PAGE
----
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Natural ways to move mucus and expel phlegm

Tuesday, February 25, 2014 by: Lindsay Chimileski
Tags: congestion, N-acetyl cysteine, steam inhalation

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(NaturalNews) Spring is around the corner and as it begins to warm up, no one wants to deal with any lingering congestion from this winter's variety of allergies, coughs and colds. Congestion can be more than the physical buildup of fluids that causes headaches, difficulty breathing, postnasal drip and coughs. It can also cause brain fuzziness, fatigue, depression and other systemic effects. Listed below are three very different natural approaches to help your body clear the congestion out for good.


One potent mucolytic is N-acetyl cysteine (NAC), which is a derivative of the amino acid L-cysteine. Because of NAC's high concentration of sulfhydryl groups, it is able to break the disulfide bonds of the mucus, making is less viscous, thinner and easier to clear. NAC is also one of the three amino acids that combine to make Glutathione, a powerful essential nutrient and antioxidant with an affinity for the lungs and liver. It is involved in the synthesis and repair of DNA, enhancing and recycling vitamins, blocking free radical damage, boosting the immune system, protecting organs and as a potent detoxifier of harmful compounds, such as acetaminophen and heavy metals.

Steam inhalation

This is a great traditional folk remedy that really works. All you need is boiling water, a sheet, a large bowl, a sitting area and your choice of essential oils. Eucalyptus oil is especially beneficial to break up and expel mucus. Others essential oils like rosemary, lavender and clary sage are personal favorites that add antibacterial, tissue soothing, circulatory enhancing and calming effects. Essential oils are powerful compounds and need to be used with respect to avoid irritations. Initially, do not use more than six drops total of essential oils to assess sensitivity.

First, arrange a sitting area where when leaning over the bowl, your face will be approximately two feet away from the water's surface. Ensure the bowl is securely placed to avoid spills and burns. Pour the boiling water into the bowl and add the few drops of essential oils. Then, sit and lean over the bowl (approximately two feet away) and drape the sheet loosely over your head to lock in the steam. Close your eyes and take deep breathes for just five to 10 minutes. If you begin to feel overheated, skin or eye irritations or uncomfortable in anyway, immediately remove the sheet, sit up straight and breathe normally away from the steam. Rinse skin or eyes if irritated. Likewise, try adding a few drops of essential oils to a hot shower for a less directed decongesting effect.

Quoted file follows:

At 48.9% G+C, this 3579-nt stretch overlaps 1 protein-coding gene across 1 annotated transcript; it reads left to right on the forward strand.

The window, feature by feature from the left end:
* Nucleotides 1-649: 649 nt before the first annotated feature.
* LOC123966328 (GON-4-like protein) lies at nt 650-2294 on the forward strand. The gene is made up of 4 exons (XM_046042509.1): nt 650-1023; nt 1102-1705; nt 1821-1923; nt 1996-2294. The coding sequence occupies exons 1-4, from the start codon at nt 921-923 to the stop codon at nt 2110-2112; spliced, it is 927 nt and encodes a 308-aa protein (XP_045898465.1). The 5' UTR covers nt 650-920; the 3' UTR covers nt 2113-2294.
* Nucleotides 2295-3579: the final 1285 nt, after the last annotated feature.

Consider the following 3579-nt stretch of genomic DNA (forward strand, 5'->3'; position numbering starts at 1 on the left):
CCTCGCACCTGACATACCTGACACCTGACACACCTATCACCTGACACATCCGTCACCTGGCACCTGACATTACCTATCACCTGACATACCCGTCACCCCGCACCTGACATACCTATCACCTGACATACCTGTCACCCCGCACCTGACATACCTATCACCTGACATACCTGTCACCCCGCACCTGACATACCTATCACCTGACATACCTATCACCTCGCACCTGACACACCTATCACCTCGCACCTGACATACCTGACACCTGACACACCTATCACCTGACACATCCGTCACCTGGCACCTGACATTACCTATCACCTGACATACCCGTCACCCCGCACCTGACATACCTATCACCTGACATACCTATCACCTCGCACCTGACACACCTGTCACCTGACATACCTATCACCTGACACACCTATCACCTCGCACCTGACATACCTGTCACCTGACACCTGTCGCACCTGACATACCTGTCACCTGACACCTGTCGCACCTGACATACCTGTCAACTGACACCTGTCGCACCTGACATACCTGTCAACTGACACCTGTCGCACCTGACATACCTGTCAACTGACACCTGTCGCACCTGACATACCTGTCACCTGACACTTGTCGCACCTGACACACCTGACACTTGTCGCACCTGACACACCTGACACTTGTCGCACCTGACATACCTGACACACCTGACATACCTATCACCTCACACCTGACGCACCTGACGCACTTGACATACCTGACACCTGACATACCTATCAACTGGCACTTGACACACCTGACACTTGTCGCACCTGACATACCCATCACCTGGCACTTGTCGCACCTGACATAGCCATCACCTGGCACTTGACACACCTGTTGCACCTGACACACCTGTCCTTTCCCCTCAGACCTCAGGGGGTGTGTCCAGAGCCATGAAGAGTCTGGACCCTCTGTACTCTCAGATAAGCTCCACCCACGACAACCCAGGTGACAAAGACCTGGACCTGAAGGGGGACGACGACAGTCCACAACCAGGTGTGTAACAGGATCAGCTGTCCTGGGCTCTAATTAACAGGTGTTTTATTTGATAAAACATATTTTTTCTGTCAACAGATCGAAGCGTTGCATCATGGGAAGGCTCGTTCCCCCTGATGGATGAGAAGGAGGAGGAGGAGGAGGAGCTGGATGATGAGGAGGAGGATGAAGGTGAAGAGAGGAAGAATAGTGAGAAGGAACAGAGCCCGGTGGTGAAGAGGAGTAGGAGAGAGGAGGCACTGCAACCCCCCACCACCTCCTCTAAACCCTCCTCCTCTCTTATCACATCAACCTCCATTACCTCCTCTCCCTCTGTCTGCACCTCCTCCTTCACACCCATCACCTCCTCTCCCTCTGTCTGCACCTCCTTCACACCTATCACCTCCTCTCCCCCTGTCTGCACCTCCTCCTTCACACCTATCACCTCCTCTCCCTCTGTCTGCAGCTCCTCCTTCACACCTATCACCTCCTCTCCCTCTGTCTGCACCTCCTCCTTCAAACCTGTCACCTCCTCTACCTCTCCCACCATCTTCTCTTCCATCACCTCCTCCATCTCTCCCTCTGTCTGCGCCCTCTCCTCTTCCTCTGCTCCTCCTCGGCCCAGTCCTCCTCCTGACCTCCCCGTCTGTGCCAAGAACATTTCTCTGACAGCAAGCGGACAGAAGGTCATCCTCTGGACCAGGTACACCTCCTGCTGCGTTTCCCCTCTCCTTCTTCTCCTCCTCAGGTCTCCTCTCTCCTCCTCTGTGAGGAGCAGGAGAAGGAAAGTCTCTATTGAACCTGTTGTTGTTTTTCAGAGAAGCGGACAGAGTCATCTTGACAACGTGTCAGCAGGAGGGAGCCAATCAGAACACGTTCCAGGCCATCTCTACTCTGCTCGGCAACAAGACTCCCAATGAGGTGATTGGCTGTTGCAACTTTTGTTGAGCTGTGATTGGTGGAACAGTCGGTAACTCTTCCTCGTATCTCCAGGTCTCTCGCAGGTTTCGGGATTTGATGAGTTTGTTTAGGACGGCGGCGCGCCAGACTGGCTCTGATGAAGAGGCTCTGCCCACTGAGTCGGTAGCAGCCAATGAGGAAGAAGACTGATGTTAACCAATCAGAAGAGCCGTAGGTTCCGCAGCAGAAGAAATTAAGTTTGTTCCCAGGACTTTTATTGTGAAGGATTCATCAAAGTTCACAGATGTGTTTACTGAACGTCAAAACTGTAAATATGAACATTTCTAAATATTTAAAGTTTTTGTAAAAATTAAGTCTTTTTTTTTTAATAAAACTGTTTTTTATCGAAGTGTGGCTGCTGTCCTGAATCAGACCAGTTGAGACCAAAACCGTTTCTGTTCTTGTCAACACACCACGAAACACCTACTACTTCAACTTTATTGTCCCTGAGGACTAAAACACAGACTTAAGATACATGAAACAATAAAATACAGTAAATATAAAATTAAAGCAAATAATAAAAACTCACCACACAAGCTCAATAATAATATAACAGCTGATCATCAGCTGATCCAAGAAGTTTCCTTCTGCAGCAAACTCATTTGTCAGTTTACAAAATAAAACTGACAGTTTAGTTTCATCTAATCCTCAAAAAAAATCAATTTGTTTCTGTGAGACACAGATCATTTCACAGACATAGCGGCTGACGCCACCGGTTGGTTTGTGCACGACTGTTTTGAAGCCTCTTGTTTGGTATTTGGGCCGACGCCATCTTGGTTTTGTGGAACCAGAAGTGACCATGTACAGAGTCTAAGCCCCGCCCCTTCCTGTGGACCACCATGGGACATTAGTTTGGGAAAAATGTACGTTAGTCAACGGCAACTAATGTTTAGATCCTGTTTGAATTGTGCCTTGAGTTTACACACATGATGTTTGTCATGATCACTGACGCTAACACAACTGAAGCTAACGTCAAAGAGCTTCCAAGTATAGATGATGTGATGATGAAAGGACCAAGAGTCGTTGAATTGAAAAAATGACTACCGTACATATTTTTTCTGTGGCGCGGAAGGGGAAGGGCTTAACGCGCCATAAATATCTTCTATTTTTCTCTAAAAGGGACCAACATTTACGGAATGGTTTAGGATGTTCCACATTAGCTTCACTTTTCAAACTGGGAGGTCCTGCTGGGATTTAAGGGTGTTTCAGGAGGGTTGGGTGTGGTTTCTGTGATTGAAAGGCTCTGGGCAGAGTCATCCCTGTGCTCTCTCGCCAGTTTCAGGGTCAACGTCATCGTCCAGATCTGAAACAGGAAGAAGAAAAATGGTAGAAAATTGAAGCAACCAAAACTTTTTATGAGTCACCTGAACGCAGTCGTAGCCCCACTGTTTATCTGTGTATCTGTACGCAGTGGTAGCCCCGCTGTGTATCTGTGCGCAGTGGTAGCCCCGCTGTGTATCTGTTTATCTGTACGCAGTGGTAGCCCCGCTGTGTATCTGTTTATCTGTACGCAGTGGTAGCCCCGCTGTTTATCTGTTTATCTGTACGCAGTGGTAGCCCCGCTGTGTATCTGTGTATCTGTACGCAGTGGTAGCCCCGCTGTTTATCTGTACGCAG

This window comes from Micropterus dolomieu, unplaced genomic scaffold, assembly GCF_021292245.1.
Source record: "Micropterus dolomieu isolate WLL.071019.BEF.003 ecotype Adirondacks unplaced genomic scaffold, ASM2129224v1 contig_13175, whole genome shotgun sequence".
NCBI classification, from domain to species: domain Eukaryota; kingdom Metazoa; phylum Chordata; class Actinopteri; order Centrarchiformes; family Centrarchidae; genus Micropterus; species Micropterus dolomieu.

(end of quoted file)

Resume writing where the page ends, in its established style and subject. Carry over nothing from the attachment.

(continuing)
Traditional Chinese Medicine

Finally, from a Traditional Chinese Medicine (TCM) perspective, phlegm and dampness can manifest as brain fog, fatigue, weak heavy limbs, dizziness, poor appetite, numbness, bowel changes and even depression. Luckily, TCM also provides a plethora of options to prevent, treat and relieve these symptoms. Acupuncture and self-acupressure can provide great relief while working to harmonize the system. For sinus congestion, local points like Large Intestine20, Bladder2 and Stomach3 can be pressed. Adding points like Lung1, Ren17 and Lung5 can help clear the chest. For more the systemic phlegm, pressing Spleen9, Stomach36 and Stomach40 can all be beneficial. Additional TCM therapies such as moxa, cupping, guasha, tui na and patent herbal formulas also effectively remove stagnation and stuck phlegm.


Individuals with existing conditions must contact their PCP, prescribing doctor or naturopathic doctor before attempting any of the treatments listed above or changing your prescription, supplement and/or herbal regimen. Best results are always achieved through contacting your local naturopathic doctor or acupuncturist for specific treatments suited to your unique system and symptom picture.

Sources for this article include:

Boyle W, Saine A.Naturopathic Hydrotherapy. Oregon: Eclectic Medical Publications 1988; 83-5.

Natural Standard. "N-Acetyl Cysteine". 2013. www.naturalstandard.com

Pizzorno, J. E., Murray, M.T. (Eds). The Textbook of Natural Medicine. Churchill Livingstone Elsevier: St. Louis, MO.

About the author:
Lindsay Chimileski: Dr. Lindsay is a Naturopathic Physician and Acupuncture specialist. After receiving her Bachelors in Human Development and Family Studies from University of Connecticut, she proceeded to receive her Doctorate from University of Bridgeport's College of Naturopathic Medicine and Masters of Acupuncture from University of Bridgeport's Acupuncture Institute.

I have a passion for health education, patient empowerment and the restoration of balance- both on the individual and communal level. I believe all can learn how to live happily, in harmony with nature and in ways that support the body's innate ability to heal itself.

Please note: I am not giving any medical advice, just spreading the word and love of natural living, and the pressing health revolution. Always contact your doctor before starting or changing your health regimen.

https://www. drlindsaychimileski.com


follow me @DrLindsayChims on twitter

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